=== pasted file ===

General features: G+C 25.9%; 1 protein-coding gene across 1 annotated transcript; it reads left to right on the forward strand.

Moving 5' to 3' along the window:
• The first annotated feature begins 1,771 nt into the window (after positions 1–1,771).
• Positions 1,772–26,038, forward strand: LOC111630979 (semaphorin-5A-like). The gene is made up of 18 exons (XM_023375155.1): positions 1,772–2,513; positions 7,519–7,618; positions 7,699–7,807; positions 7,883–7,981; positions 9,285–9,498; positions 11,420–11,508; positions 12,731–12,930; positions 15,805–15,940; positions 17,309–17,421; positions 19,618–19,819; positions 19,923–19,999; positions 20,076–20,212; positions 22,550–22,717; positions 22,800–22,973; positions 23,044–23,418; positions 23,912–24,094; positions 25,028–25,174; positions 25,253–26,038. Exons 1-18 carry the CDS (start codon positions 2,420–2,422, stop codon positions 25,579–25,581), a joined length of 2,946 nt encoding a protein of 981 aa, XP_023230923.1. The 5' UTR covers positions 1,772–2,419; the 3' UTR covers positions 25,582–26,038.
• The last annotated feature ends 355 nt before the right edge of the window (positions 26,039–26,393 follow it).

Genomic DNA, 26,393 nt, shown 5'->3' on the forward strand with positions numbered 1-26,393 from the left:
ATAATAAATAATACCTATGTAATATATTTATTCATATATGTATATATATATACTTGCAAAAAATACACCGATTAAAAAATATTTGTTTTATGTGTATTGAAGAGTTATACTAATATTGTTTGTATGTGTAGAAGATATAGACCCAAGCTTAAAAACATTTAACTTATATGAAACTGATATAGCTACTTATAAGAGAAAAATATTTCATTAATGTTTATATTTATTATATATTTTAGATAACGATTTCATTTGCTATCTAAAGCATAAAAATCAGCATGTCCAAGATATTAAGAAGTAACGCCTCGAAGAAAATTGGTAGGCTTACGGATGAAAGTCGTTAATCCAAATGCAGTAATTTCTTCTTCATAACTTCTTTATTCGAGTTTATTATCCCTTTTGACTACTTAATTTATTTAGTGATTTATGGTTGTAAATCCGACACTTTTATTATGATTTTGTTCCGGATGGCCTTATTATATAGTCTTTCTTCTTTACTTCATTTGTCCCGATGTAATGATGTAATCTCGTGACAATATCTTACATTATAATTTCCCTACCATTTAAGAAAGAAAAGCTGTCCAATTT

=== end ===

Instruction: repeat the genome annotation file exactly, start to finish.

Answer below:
General features: G+C 25.9%; 1 protein-coding gene across 1 annotated transcript; it reads left to right on the forward strand.

Moving 5' to 3' along the window:
• The first annotated feature begins 1,771 nt into the window (after positions 1–1,771).
• Positions 1,772–26,038, forward strand: LOC111630979 (semaphorin-5A-like). The gene is made up of 18 exons (XM_023375155.1): positions 1,772–2,513; positions 7,519–7,618; positions 7,699–7,807; positions 7,883–7,981; positions 9,285–9,498; positions 11,420–11,508; positions 12,731–12,930; positions 15,805–15,940; positions 17,309–17,421; positions 19,618–19,819; positions 19,923–19,999; positions 20,076–20,212; positions 22,550–22,717; positions 22,800–22,973; positions 23,044–23,418; positions 23,912–24,094; positions 25,028–25,174; positions 25,253–26,038. Exons 1-18 carry the CDS (start codon positions 2,420–2,422, stop codon positions 25,579–25,581), a joined length of 2,946 nt encoding a protein of 981 aa, XP_023230923.1. The 5' UTR covers positions 1,772–2,419; the 3' UTR covers positions 25,582–26,038.
• The last annotated feature ends 355 nt before the right edge of the window (positions 26,039–26,393 follow it).

Genomic DNA, 26,393 nt, shown 5'->3' on the forward strand with positions numbered 1-26,393 from the left:
ATAATAAATAATACCTATGTAATATATTTATTCATATATGTATATATATATACTTGCAAAAAATACACCGATTAAAAAATATTTGTTTTATGTGTATTGAAGAGTTATACTAATATTGTTTGTATGTGTAGAAGATATAGACCCAAGCTTAAAAACATTTAACTTATATGAAACTGATATAGCTACTTATAAGAGAAAAATATTTCATTAATGTTTATATTTATTATATATTTTAGATAACGATTTCATTTGCTATCTAAAGCATAAAAATCAGCATGTCCAAGATATTAAGAAGTAACGCCTCGAAGAAAATTGGTAGGCTTACGGATGAAAGTCGTTAATCCAAATGCAGTAATTTCTTCTTCATAACTTCTTTATTCGAGTTTATTATCCCTTTTGACTACTTAATTTATTTAGTGATTTATGGTTGTAAATCCGACACTTTTATTATGATTTTGTTCCGGATGGCCTTATTATATAGTCTTTCTTCTTTACTTCATTTGTCCCGATGTAATGATGTAATCTCGTGACAATATCTTACATTATAATTTCCCTACCATTTAAGAAAGAAAAGCTGTCCAATTT